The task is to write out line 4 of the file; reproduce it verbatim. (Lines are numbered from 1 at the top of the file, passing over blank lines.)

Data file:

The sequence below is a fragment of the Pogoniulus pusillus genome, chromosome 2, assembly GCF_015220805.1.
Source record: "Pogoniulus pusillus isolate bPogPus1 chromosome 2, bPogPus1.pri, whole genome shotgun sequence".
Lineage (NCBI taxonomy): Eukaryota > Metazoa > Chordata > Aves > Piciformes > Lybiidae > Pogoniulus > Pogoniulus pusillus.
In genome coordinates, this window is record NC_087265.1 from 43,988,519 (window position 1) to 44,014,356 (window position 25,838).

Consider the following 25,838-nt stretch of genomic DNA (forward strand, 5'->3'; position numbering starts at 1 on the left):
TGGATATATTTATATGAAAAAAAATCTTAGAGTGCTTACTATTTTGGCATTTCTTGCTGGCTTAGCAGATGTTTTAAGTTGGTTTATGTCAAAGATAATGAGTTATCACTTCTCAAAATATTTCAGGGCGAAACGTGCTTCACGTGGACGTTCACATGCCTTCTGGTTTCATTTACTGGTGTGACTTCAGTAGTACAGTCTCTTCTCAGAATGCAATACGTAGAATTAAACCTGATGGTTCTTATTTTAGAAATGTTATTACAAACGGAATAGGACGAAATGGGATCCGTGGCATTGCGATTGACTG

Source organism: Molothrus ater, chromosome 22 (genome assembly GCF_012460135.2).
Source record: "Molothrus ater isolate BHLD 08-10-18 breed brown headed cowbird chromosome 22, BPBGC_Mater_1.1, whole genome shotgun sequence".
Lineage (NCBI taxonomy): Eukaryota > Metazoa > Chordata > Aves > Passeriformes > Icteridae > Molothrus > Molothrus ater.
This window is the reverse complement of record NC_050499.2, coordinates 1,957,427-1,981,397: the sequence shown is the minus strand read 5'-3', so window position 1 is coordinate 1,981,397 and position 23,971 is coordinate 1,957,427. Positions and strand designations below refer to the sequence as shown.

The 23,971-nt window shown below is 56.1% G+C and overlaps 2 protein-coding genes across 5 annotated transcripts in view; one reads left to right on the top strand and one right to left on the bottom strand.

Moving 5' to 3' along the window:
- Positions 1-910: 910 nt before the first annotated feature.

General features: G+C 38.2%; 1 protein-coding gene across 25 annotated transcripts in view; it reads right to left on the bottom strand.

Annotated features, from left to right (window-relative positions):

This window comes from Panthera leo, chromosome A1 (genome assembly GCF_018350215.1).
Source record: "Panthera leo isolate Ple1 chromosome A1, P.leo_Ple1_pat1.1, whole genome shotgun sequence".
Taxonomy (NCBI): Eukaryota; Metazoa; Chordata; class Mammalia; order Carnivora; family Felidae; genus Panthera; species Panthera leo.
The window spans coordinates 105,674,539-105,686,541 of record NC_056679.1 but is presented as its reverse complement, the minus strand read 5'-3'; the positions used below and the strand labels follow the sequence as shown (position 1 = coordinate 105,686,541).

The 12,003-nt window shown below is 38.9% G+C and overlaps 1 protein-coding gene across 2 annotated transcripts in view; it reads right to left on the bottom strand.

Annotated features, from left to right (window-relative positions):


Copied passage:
In genome coordinates, this window is record NC_087265.1 from 43,988,519 (window position 1) to 44,014,356 (window position 25,838).